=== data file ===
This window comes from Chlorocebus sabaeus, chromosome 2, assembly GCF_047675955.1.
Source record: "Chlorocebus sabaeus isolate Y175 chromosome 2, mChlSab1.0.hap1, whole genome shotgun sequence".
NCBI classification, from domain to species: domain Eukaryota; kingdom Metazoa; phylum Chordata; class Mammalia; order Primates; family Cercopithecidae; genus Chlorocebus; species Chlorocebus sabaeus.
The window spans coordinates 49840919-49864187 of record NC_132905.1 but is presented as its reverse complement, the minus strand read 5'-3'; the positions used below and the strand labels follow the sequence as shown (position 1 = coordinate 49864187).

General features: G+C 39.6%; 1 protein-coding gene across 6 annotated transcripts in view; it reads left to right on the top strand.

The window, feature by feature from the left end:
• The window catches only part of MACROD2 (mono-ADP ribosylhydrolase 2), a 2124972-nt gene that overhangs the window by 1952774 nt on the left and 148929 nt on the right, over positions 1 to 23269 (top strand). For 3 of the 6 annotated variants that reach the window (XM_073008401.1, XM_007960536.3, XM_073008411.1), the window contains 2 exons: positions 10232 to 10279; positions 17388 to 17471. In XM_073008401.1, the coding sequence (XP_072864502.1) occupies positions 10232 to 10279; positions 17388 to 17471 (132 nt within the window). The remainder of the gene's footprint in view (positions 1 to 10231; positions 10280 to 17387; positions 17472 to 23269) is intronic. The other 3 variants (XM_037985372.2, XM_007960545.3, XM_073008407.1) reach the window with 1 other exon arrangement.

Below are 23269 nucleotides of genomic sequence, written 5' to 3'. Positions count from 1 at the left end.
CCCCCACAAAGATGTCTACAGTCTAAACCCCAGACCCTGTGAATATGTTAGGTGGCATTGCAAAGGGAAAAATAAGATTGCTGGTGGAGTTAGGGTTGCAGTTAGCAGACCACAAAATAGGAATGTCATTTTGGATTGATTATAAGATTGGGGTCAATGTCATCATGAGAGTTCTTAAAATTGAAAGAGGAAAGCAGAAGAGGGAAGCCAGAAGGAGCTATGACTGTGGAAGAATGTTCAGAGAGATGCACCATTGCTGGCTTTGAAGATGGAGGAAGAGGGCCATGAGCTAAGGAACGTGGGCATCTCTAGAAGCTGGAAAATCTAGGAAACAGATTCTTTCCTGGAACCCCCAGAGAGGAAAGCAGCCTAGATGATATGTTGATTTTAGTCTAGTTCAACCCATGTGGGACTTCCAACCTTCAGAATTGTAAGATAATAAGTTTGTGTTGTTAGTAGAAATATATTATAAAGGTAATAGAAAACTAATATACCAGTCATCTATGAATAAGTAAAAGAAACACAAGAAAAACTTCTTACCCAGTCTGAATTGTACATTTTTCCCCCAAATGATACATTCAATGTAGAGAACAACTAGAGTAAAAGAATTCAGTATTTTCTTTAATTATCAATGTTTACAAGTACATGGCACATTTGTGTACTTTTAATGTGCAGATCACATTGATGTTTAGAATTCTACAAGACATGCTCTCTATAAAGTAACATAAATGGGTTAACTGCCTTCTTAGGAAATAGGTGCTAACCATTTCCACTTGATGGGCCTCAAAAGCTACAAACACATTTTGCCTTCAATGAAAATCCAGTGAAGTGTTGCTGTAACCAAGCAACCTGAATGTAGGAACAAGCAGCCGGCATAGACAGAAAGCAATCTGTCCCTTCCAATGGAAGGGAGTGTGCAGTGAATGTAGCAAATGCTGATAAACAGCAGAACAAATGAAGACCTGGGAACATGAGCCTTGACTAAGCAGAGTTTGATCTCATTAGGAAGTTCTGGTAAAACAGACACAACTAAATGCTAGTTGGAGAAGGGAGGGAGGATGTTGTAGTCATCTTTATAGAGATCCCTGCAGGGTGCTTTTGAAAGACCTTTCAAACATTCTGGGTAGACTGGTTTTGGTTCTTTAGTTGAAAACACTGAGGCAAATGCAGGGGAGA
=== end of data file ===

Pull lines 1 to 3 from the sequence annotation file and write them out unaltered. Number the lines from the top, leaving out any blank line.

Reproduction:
This window comes from Chlorocebus sabaeus, chromosome 2, assembly GCF_047675955.1.
Source record: "Chlorocebus sabaeus isolate Y175 chromosome 2, mChlSab1.0.hap1, whole genome shotgun sequence".
NCBI classification, from domain to species: domain Eukaryota; kingdom Metazoa; phylum Chordata; class Mammalia; order Primates; family Cercopithecidae; genus Chlorocebus; species Chlorocebus sabaeus.